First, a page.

Cryptocurrency Miners Fleeing a Chinese Ban, Risk Expanding America's Carbon Footprint

The United States is now the country that leads in cryptocurrency mining following China's ban earlier this year, University of Cambridge researchers said Wednesday.

In an update to the Cambridge Bitcoin Electricity Consumption Index (CBECI), researchers with the Cambridge Centre for Alternative Finance (CCAF) said cryptocurrency mining in China has nearly disappeared after previously accounting for about 75 percent of the global share in September 2019. China's percentage of the global share was at about 38 percent before the country's ban was announced earlier this year, a number that other top cryptocurrency miners around the globe have since worked to replace.

The global Bitcoin network hashrate credited to the U.S. was just over 35 percent by the end of August, an increase of nearly 20 percent since April, CBECI researchers said. Kazakhstan and the Russian Federation follow the U.S. on the list of global leaders, with Canada, Ireland, Malaysia and Germany also each making up 4 percent or more of the global share.

Bitcoin U.S. carbon footprint
The U.S. now accounts for the top share of Bitcoin’s network hashrate around the world, according to the Cambridge Bitcoin Electricity Consumption Index, adding to concerns about the impact its expanding use will have on the country’s carbon footprint. Above, a souvenir coin depicting a bitcoin is pictured in Caracas on September 17. YURI CORTEZ/AFP via Getty Images

The CBECI defines total hashrate as "the aggregate computing power of all mining hardware attempting to solve the puzzle at a given point in time." The amount of electricity Bitcoin uses can be estimated but not directly identified due to several variables in the cryptocurrency mining process, which include miner anonymity and the different kinds of tools they use.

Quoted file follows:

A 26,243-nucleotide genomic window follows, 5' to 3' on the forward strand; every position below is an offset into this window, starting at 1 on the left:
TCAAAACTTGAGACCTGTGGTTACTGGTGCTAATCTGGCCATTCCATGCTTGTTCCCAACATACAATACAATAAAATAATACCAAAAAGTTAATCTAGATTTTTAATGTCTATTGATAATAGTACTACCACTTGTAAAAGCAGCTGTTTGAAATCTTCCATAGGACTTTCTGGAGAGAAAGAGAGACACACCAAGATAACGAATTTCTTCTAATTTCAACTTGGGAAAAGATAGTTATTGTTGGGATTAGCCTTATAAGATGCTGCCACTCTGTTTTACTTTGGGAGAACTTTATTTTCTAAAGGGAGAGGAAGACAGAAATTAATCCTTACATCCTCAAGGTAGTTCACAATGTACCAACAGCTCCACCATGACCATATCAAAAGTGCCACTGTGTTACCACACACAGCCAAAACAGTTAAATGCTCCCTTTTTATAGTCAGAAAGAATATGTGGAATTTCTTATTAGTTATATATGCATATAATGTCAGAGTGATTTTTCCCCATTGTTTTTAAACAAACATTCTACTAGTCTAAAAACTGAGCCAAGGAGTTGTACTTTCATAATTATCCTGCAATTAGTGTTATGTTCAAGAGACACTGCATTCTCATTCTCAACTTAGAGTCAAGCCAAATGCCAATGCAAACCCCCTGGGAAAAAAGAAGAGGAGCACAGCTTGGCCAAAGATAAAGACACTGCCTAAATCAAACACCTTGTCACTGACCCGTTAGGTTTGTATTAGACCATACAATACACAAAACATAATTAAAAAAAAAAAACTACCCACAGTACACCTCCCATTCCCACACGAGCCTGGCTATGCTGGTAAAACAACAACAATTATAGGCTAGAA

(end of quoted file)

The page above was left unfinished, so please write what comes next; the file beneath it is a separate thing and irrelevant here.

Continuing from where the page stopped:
"If the August data updates are an indication for the future, then that recovery will likely be further distributed predominantly between the largest share gainers—U.S., Kazakhstan and the Russian Federation," CCAF's Michel Rauchs wrote Wednesday.

Bitcoin's carbon footprint has been estimated to be equivalent to the annual carbon footprints of countries like New Zealand or the Netherlands, according to CNBC. Rauchs told CNBC earlier this year Bitcoin's "enormously large" energy demands were about 0.5 percent of the total amount of energy consumed worldwide. Even so, he added that the amount of energy used by Bitcoin was still less than the amount used in the U.S. by devices in the home that remain plugged in even while not in use.

While CBECI has advised caution for those who make "strong assertions" about the risks cryptocurrency pose to any country's carbon footprint, its researchers have noted efforts to address worries about Bitcoin's sustainability are likely to be driven by investors, with individual miners typically in pursuit of "cheap and stable power."

"In the future, the pursuit of a 'net-zero' emissions strategy may well turn into a competitive advantage as the world is moving toward decarbonization," CBECI said on its website. "In either case, operations will continue to be dictated by economic rather than ideological or environmental principles."

Despite concerns raised by some about the impact Bitcoin has on countries' carbon footprints, the digital asset management firm CoinShares has in the past argued cryptocurrency mining can be a "building block" in the shift toward renewable energy.

Newsweek reached out to CoinShares for comment and will update this article with any response.